[Sarah Glass]'s mix of religious commitment and social progressivism squares with "OMG! How Generation Y Is Redefining Faith in the iPod Era," a survey by pollster Anna Greenberg as well as data collected by UCLA's Higher Education Research Institute, which asked more than 100,000 incoming freshmen about religion and spirituality.
Both studies found a high level of religious tolerance and acceptance among college students. The UCLA survey focused more on people's beliefs, while Greenberg examined social and political attitudes too. Her survey's bottom line? "Respect for difference and diversity" is a core value. Members of Generation Y -- even the most "godly" tend to be more liberal on social issues than their elders.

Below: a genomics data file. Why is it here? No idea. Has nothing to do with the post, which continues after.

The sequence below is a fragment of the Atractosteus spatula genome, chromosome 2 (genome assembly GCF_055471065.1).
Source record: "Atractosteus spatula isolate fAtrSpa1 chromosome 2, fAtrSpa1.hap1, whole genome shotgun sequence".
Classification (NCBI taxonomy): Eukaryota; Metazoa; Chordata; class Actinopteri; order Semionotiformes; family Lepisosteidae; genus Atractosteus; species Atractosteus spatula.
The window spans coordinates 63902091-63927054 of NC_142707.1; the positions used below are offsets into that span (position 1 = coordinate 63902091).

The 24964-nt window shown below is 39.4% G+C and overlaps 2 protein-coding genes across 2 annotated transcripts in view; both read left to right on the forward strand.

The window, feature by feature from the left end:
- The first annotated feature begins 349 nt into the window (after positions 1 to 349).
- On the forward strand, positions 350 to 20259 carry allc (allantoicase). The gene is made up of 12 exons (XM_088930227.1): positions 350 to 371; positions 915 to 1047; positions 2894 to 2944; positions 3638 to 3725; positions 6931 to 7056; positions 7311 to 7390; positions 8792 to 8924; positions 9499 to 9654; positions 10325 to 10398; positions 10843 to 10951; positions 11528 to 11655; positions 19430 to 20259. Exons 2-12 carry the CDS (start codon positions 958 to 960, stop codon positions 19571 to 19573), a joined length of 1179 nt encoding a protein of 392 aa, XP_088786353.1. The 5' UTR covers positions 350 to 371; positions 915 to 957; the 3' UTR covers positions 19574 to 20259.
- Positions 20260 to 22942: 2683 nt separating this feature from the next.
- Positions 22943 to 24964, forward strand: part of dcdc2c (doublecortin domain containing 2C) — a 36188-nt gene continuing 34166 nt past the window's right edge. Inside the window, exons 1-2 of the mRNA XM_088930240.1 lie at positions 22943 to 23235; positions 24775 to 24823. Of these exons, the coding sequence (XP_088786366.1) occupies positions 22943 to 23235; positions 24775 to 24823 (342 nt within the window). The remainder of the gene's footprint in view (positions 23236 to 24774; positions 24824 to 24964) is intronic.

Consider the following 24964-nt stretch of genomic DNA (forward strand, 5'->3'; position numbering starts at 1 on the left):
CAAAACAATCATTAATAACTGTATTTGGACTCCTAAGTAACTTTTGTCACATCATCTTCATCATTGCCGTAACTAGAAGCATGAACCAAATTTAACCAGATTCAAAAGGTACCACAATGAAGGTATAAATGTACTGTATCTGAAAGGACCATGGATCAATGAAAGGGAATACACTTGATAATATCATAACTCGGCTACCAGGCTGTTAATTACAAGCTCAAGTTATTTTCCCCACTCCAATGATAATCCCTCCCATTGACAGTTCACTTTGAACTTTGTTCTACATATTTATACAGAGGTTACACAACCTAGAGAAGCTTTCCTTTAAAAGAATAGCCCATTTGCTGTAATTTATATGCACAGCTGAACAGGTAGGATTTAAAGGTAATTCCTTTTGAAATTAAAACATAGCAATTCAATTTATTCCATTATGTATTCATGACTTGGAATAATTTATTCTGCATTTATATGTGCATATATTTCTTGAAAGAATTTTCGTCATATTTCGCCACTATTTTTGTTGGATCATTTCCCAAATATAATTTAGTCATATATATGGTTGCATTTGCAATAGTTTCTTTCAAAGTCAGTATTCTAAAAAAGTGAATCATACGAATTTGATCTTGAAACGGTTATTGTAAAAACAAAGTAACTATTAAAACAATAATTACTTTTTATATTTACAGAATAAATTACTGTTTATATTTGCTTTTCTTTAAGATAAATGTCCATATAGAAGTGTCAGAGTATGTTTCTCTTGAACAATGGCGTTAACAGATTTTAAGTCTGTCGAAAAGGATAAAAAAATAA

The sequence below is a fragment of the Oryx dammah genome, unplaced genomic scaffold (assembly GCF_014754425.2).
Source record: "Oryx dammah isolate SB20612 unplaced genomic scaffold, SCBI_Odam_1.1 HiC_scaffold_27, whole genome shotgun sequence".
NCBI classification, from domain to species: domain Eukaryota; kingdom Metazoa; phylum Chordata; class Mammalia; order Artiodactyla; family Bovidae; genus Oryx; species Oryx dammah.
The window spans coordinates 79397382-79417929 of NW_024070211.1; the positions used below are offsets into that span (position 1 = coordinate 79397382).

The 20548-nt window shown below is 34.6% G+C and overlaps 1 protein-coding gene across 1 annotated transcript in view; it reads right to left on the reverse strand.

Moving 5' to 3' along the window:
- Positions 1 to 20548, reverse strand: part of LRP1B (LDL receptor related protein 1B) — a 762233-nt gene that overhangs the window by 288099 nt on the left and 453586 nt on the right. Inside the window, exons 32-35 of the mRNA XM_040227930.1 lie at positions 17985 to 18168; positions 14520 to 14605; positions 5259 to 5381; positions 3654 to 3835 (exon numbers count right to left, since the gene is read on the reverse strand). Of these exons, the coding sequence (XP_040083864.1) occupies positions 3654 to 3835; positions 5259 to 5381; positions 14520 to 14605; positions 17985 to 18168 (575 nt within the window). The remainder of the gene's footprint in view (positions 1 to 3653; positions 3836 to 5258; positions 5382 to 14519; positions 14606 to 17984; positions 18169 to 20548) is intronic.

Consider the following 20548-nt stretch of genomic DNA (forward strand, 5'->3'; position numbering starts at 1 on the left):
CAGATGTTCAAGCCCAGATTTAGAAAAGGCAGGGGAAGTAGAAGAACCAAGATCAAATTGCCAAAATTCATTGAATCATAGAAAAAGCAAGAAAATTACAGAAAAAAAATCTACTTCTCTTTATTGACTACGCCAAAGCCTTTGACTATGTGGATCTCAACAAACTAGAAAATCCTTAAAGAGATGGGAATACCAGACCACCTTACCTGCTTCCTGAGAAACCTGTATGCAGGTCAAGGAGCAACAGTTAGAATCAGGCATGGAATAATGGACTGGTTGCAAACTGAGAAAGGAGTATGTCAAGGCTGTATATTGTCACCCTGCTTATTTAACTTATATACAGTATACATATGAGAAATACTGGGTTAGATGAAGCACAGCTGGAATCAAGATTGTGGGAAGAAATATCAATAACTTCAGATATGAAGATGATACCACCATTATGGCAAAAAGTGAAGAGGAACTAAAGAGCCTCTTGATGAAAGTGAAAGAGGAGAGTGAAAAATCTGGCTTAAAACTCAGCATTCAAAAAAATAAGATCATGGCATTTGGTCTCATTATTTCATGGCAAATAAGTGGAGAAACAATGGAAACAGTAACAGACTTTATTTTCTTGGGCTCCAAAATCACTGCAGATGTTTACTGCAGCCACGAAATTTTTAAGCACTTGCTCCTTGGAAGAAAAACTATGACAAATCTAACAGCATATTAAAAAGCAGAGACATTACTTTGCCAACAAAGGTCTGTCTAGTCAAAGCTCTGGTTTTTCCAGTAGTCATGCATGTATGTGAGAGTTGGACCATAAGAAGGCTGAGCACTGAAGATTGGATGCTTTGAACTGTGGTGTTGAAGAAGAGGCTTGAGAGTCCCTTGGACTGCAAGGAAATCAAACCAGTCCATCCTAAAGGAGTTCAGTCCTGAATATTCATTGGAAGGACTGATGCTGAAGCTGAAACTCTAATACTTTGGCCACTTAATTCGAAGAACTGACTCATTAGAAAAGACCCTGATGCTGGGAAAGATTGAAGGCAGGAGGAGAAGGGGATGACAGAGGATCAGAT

This coincided with what I heard in class. Religious conservatives were eloquent in defense of gay rights and women's ordination. They were happy, even eager, to discuss their own faith, but went to great lengths to understand others: a staunch Catholic gingerly explained Mormonism's three-tiered heaven, an evangelical explored why Muslim women were veiled, and a young Jew grappled with the religious right.